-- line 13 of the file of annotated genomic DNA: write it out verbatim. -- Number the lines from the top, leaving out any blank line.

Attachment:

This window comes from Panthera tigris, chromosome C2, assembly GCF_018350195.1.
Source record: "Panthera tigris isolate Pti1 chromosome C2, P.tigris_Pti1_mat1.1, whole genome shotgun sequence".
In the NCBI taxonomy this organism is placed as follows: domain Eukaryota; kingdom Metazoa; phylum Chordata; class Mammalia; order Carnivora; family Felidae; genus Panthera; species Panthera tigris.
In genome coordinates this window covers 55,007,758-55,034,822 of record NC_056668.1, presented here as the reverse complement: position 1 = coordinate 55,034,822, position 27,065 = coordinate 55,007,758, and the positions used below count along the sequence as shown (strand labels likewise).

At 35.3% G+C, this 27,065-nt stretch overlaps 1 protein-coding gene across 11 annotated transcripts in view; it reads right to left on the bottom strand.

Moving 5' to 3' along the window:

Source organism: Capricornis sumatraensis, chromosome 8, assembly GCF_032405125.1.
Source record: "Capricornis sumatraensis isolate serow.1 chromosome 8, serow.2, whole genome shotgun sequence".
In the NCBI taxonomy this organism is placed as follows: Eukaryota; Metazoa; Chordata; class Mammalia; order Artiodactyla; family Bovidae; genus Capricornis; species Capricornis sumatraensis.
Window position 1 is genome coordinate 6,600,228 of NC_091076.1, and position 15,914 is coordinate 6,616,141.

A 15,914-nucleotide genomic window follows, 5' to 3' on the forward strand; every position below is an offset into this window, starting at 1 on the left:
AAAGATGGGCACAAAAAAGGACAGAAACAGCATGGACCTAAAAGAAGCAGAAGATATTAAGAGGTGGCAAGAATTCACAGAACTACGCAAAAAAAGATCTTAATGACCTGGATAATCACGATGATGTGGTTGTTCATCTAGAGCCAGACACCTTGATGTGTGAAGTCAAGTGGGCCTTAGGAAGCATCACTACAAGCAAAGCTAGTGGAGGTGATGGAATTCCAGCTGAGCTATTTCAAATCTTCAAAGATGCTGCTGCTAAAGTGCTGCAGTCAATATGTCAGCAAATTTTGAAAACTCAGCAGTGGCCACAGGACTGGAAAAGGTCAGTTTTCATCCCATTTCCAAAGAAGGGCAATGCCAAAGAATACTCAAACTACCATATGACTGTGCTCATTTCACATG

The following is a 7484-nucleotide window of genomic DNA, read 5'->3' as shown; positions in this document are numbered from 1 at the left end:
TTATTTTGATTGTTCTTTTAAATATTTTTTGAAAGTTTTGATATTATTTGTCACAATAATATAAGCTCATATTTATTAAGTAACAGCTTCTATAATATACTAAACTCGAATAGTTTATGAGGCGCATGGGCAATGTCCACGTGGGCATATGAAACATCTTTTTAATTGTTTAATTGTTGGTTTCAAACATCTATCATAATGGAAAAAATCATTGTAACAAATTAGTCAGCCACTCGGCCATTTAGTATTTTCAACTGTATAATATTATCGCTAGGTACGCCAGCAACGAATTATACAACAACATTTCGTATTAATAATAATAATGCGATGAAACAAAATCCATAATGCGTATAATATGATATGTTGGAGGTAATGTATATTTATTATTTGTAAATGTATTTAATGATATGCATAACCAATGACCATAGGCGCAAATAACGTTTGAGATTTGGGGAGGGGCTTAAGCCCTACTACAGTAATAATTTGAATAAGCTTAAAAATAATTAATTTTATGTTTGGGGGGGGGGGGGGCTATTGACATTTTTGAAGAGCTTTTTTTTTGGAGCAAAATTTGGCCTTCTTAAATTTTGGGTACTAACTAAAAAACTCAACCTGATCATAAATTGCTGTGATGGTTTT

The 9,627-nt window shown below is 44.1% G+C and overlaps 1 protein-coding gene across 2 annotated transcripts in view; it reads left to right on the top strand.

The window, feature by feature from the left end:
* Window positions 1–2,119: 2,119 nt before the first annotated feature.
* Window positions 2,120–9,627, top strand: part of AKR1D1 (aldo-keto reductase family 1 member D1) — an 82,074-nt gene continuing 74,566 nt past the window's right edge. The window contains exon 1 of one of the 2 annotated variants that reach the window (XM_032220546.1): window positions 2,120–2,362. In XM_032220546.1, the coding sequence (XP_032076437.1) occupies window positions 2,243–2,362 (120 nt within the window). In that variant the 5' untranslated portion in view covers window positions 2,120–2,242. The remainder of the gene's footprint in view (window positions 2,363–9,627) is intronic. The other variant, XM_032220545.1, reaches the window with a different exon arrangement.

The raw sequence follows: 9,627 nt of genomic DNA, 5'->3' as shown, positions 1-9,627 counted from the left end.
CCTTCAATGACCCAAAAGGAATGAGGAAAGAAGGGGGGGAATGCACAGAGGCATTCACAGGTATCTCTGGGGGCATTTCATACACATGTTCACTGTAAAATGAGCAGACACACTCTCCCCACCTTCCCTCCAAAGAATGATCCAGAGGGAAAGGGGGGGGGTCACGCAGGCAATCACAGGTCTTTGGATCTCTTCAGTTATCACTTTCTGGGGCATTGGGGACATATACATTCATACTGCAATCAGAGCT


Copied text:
The following is a 7484-nucleotide window of genomic DNA, read 5'->3' as shown; positions in this document are numbered from 1 at the left end: